Altiliyah Butler never doubted her potential. What concerned her was if she’d ever get the chance to fully explore it.
In almost any other program, Butler would be a featured attraction. Long, elusive and fearless taking the ball to the basket, the 5-11 junior seems ideal to build an interior foundation around. But, at Shabazz, where the structure of its frontcourt has been firmly built around sturdy, durable 6-0 pillars Zaire O’Neil and De’Ashia Jones since they arrived as freshmen, the opportunity for extended, quality minutes were hard to come by.
O’Neil and Jones were fixtures on the blocks for the Bulldogs and they were also classmates of Butler, meaning there was no guarantee she’d ever get the desired playing time she so desperately coveted.
“I was kind of nervous,” Butler said of the prospect of being a long-term reserve. “I didn’t know when I was going to get my time in the spotlight. But, one day, I was sitting in church and the pastor said ‘Everybody is going to have their chance’ and I was waiting and waiting.”
Divine intervention came in the form of some imaginative thinking by Shabazz coach Vanessa Watson. When the Bulldogs bid farewell to four-year star guard Aliyyah Handford last spring, a substantial void was left in the Bulldogs’ backcourt, which got Watson to wondering…
What if she tapped Jones to play away from the basket? On the surface, it may have seemed like a reach, yet Jones occasionally dabbled with a perimeter game in her first two seasons and possessed a better handle than people gave her credit for. So, why not move her to a wing, give her the chance to put the ball on the floor, drive to the hoop and balance that with her outside stroke and sharp vision?
The idea became an even more attractive option with Butler in the mix. The rearrangement would provide a perfect setting for her to slip into the forward position opposite O’Neil. Watson acted on the hunch and Butler has done nothing to make her second-guess her decision.
“Altiliyah is so athletic,” Watson said. “So, we threw it out there. We had to build the confidence a little bit. Now, she’s finishing because she knows she needs to finish.”
Butler was just one piece in an all-encompassing performance by Shabazz on Saturday. The Bulldogs, No. 1 in the MSG Varsity New Jersey Top 15, relied on the expanding diversity of each part, a hounding defense and an unselfish quality within its offense to storm past Weequahic, 76-29, in the Newark Public Schools Holiday Tournament championship at Essex County College.
Shabazz (6-0) raced out to a 21-3 lead in the first quarter with Butler, who was named the tournament MVP, fueling the early surge. After using a drop step to deposit a pass from Doniyah Cliney, Butler filled the lane on consecutive fast breaks and her hustle was rewarded with feeds from O’Neil and Naqaiyyah Teague, each of which she converted within the span of a just over a minute.
“It’s my time to step in,” said Butler, who ended with 16 points and eight rebounds. “I’m amazed by everything that’s happened but I knew I had it in me.”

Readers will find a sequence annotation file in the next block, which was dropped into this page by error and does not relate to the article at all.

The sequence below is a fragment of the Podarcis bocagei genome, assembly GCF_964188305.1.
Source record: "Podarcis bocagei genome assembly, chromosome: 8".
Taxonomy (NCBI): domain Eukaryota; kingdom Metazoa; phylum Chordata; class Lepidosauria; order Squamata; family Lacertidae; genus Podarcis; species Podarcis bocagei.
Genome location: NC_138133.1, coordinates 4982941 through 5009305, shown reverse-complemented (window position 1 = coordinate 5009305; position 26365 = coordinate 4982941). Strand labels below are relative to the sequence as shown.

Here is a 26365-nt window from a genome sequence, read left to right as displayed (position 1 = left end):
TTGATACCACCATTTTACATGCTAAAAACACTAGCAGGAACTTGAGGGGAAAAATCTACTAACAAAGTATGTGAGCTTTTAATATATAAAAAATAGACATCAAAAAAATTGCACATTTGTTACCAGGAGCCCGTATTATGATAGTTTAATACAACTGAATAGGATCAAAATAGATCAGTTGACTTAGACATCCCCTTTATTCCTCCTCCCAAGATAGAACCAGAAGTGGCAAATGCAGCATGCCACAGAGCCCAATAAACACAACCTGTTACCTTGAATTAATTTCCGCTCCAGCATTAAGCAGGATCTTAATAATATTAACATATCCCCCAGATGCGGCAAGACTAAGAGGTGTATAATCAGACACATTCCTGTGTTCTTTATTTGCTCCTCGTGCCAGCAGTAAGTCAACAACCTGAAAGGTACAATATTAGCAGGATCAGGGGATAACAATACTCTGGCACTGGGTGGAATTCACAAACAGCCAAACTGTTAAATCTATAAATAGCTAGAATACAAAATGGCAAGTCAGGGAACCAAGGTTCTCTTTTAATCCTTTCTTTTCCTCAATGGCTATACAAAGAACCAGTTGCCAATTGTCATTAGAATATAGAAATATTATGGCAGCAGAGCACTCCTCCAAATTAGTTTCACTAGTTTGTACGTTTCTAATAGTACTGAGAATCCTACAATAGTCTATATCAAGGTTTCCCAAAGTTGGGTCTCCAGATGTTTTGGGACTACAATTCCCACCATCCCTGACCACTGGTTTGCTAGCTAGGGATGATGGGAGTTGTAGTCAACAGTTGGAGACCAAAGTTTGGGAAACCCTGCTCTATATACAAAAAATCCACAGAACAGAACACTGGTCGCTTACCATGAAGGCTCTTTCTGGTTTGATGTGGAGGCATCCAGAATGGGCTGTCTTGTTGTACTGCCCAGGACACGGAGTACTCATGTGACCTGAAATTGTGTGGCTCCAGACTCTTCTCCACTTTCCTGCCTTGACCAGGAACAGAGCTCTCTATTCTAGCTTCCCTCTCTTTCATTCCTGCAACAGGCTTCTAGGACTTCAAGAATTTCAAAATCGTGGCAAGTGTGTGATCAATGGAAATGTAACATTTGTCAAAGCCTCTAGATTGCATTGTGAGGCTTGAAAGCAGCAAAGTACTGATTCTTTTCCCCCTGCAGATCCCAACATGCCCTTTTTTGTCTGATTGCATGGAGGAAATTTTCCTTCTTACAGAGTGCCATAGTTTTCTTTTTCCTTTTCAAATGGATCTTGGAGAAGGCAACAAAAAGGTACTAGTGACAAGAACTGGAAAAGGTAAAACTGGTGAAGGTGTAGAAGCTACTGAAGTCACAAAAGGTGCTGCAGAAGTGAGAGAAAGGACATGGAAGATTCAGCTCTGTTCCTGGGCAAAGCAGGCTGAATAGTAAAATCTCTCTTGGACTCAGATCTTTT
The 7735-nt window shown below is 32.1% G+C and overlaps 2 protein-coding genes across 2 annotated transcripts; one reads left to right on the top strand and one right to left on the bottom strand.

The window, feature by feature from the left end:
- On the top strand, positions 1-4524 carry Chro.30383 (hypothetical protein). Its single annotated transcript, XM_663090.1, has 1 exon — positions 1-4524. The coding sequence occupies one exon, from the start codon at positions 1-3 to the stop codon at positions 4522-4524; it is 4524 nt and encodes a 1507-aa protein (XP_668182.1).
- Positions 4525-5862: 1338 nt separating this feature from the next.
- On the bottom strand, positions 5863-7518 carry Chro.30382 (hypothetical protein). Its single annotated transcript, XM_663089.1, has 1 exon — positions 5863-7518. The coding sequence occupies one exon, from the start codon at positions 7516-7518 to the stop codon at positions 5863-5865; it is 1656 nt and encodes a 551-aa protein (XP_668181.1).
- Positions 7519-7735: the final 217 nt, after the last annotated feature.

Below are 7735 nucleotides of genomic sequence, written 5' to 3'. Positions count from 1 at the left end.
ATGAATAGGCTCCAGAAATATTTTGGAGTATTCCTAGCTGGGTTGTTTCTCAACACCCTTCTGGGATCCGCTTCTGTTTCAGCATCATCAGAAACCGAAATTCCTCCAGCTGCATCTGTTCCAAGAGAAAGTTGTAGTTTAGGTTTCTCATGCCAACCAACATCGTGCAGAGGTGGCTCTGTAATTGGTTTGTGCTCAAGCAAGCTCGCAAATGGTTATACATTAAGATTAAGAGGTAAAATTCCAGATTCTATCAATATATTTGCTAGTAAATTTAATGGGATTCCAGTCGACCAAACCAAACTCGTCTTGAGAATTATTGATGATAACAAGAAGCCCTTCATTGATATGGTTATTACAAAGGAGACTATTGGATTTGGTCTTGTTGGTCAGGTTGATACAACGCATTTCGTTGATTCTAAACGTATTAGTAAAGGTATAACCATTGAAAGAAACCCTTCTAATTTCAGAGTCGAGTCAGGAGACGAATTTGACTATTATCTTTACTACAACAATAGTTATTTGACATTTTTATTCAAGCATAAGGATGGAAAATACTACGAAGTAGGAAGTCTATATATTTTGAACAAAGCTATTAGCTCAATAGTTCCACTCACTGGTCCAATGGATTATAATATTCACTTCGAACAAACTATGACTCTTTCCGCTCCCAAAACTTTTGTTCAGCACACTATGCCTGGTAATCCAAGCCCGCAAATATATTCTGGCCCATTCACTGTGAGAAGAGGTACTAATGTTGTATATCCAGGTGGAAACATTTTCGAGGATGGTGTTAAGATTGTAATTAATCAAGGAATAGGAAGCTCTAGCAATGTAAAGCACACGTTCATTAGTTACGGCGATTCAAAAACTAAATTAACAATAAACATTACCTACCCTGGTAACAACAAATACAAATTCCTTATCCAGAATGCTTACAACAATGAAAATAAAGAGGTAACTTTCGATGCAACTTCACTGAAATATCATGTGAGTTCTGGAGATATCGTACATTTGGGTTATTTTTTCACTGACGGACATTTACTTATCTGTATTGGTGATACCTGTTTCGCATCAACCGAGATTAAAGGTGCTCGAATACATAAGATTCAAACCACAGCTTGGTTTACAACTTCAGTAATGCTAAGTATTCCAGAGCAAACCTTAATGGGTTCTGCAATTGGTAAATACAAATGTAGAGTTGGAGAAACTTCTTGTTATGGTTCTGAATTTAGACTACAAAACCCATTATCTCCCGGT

Butler was not the only Bulldog to disclose versatility within her respective game.
Jones looked comfortable at the point forward. She distributed wisely, picking up three assists in the process, and added 11 points. On the defensive side, her familiar rate of activity resulted in four blocked shots and numerous alterations by penetrators unwilling to face rejection.
“We’re trying to help each other improve on our games and make everybody better,” Jones said. “Coach Watson and I had a talk before the season started and she told me she was going to be depending on me outside more. So, I knew I had to come out strong. And, with Altiliyah finishing inside, I want to get the ball to her more.”
Teague has long been the defensive stopper for Shabazz but, with Handford’s departure, was the logical choice to assume the brunt of the point-guard responsibilities. The 5-8 senior has responded favorably, averaging 4.3 assists per game.
Her selflessness on the ball encouraged teammates to join her in transition, which she recognized by handing out four assists to complement four steals and seven points.
“All I had to do was step up and be a leader,” Teague said. “I never had to be the point guard, but this was the time to step up.”
Already cognizant of the value of a well-rounded offensive repertoire, O’Neil spent much of last summer concentrating away from the blocks. That work ethic is beginning to pay dividends.
O’Neil displayed nimble footwork with a nifty spin move along the baseline, connected on a mid-range jumper and dropped in one of her patented putbacks all within the game’s initial five minutes. But, it was her work rate beyond scoring that captured her immeasurable worth.
She set the defensive tone by twice blocking shots, was competitive on the glass and alert when firing outlets off the defensive boards.
“With everyone working on different things, it makes us more complete as a team,” said O’Neil, who had a game-high 18 points, four rebounds, four blocks, four assists and four steals.
For the second straight year, Weequahic (4-2) bowed in the NPS final but the setback shouldn’t outweigh the accomplishment of consecutive appearances in the championship and the future looks bright for coach Amiri Baraka’s Indians.
Junior Stephanie Davis, who was named to the all-tournament team, is assertive off the dribble and 5-2 freshman Ciara Pugsley, who finished with a team-high 11 points, not only poses a threat along the arc, where she buried two 3-pointers, but is brash driving into the lane.
Amatullah Johnson, a 6-3 sophomore center, is developing in the post and junior Alsaymeenah Alexander, along with sophomores Zsade Byrd and Hafeezah Causeby give Weequahic depth in the backcourt to utilize.
Gregg Lerner covers girls basketball for MSG Varsity. Follow him on Twitter: @gregglerner